The U.S. Court of Appeals for the 9th Circuit on Wednesday, March 25, ruled that states may restrict the open carrying of guns in public.

In a 7-4 ruling, the court upheld Hawaii’s limits on openly carrying firearms in public, rejecting a challenge from Hawaii resident George Young, who argued that the state’s restrictions on his ability to carry a firearm outside of his home were against the Constitution.

“There is no right to carry arms openly in public; nor is any such right within the scope of the Second Amendment,” Judge Jay Bybee, a nominee of George W. Bush, wrote in the majority opinion.

“Our review of more than 700 years of English and American legal history reveals a strong theme: the government has the power to regulate arms in the public square,” he continued. “History is messy and, as we anticipated, the record is not uniform, but the overwhelming evidence from the states’ constitutions and statutes, the cases, and the commentaries confirms that we have never assumed that individuals have an unfettered right to carry weapons in public spaces.”

The dissent opinion criticized the ruling for whittling down the Second Amendment to a “mere inkblot.”

“Today, a majority of our court has decided that the Second Amendment does not mean what it says. Instead, the majority holds that while the Second Amendment may guarantee the right to keep a firearm for self-defense within one’s home, it provides no right whatsoever to bear—i.e., to carry—that same firearm for self-defense in any other place,” Judge Diarmuid O’Scannlain wrote.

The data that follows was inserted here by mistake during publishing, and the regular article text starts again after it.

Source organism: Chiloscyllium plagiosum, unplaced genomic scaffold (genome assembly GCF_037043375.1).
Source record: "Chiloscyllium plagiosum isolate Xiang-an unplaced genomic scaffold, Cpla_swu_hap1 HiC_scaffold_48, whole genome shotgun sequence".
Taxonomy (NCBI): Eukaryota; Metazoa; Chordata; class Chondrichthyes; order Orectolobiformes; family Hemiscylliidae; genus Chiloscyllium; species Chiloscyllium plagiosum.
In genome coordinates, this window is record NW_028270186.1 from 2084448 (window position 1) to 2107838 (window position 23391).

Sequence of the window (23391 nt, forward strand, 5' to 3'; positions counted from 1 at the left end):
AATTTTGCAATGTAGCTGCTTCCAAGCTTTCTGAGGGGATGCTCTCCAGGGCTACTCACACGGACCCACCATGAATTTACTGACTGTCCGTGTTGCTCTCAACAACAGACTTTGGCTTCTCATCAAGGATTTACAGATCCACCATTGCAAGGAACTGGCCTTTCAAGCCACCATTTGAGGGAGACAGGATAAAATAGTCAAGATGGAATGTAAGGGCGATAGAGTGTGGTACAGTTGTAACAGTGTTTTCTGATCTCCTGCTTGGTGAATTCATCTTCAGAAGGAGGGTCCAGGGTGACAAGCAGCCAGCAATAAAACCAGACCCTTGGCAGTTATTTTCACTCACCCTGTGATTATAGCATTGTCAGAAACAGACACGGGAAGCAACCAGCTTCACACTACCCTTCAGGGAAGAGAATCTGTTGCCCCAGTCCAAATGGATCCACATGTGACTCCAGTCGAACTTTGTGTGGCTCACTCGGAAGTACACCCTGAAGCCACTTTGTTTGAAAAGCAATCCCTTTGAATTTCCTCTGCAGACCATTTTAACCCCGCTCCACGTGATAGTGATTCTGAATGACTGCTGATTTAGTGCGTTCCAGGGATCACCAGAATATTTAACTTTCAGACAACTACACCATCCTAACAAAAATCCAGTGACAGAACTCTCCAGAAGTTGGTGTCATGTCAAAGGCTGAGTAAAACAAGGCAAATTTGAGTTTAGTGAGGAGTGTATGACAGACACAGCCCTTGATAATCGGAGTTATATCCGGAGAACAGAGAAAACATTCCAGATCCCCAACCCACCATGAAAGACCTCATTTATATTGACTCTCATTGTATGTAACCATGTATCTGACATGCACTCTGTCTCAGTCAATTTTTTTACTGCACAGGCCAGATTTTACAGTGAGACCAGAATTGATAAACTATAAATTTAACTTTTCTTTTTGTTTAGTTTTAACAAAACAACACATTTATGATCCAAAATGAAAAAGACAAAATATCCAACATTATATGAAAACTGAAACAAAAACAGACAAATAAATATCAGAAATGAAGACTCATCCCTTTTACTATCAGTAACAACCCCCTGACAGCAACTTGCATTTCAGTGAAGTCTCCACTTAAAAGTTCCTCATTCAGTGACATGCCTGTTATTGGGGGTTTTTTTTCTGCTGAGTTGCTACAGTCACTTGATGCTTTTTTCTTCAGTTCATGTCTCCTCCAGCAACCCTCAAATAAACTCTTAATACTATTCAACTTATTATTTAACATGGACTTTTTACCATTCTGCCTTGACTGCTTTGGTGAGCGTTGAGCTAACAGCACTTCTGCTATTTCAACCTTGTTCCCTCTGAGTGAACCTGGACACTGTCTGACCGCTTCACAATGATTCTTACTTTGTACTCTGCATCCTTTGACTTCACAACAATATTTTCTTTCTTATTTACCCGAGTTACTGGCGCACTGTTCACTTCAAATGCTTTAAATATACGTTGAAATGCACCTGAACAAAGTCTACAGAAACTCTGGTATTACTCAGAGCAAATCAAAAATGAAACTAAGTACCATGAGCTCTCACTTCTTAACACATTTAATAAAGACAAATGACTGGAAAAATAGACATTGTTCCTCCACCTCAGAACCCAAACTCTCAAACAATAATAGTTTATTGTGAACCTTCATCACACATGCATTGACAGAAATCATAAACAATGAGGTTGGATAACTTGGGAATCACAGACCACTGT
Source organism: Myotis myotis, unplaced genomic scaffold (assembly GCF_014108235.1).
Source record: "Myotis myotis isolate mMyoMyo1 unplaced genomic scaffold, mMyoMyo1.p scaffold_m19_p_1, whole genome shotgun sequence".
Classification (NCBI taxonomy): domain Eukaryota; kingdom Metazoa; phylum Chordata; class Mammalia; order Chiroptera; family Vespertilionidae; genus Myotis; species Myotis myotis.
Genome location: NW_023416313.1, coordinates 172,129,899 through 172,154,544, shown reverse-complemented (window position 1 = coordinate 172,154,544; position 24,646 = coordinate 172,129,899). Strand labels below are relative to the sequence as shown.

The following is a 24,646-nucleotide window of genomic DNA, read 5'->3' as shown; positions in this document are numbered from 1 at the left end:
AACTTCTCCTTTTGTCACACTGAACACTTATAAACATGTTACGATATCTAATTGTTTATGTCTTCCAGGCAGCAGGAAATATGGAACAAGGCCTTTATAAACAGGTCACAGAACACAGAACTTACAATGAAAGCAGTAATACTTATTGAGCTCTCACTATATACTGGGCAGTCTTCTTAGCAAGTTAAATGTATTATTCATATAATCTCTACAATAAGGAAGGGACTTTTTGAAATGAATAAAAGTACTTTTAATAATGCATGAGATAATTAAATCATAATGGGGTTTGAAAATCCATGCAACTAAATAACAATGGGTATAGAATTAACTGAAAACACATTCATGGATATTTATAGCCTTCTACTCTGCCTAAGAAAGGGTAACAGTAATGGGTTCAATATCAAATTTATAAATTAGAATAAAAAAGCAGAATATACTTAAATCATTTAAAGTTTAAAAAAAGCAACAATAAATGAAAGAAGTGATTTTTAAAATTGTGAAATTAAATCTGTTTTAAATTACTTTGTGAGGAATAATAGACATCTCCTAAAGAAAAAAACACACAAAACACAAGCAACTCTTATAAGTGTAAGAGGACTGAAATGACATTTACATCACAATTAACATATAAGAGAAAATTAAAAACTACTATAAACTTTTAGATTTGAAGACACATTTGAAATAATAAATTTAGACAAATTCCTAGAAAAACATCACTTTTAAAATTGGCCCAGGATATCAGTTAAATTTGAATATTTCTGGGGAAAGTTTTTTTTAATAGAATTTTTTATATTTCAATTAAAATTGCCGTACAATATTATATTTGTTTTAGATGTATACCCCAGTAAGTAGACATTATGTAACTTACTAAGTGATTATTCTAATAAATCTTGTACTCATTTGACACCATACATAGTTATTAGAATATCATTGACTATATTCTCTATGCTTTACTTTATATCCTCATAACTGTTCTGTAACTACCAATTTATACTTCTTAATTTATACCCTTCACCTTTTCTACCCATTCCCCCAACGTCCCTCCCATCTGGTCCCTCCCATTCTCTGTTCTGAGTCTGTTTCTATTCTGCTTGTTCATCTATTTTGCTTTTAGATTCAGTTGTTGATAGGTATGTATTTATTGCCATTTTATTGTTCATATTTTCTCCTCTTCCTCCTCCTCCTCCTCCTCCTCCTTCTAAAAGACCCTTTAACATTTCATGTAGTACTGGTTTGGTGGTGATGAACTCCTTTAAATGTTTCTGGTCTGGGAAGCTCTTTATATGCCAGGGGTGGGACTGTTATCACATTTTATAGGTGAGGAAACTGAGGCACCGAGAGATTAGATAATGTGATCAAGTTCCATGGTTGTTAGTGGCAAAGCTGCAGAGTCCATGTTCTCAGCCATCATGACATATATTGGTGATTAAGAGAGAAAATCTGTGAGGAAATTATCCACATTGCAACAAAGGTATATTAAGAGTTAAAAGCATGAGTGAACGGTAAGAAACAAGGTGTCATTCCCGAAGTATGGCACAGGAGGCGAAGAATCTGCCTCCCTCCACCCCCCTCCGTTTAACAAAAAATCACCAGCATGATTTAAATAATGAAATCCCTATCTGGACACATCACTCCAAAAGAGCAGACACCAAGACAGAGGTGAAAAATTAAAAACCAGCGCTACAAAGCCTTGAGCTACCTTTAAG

In his view, the majority’s decision undermines the Constitution’s text and half a millennium of Anglo-American legal history.

The decision is likely to help push the Supreme Court to review the issue. It came amid a heightened national discussion over the Second Amendment’s scope following mass shootings in Colorado and Atlanta this month. President Biden urged Congress to swiftly pass gun control laws and consider a range of executive actions to try to stop gun violence.

New Jersey state Attorney General Gurbir Grewal praised the ruling, “Today the Ninth Circuit agreed that laws that limit carrying guns in public are constitutional. Proud that NJ led a brief for 10 states in that case, & proud to support firearm safety laws that protect both the public & law enforcement officers,” he said.

Gun rights advocates expressed frustration over the decision, with the National Rifle Association pledging to fight against it.

“This was not an NRA case, but we are exploring all options to rectify this,” the NRA wrote in a tweet.

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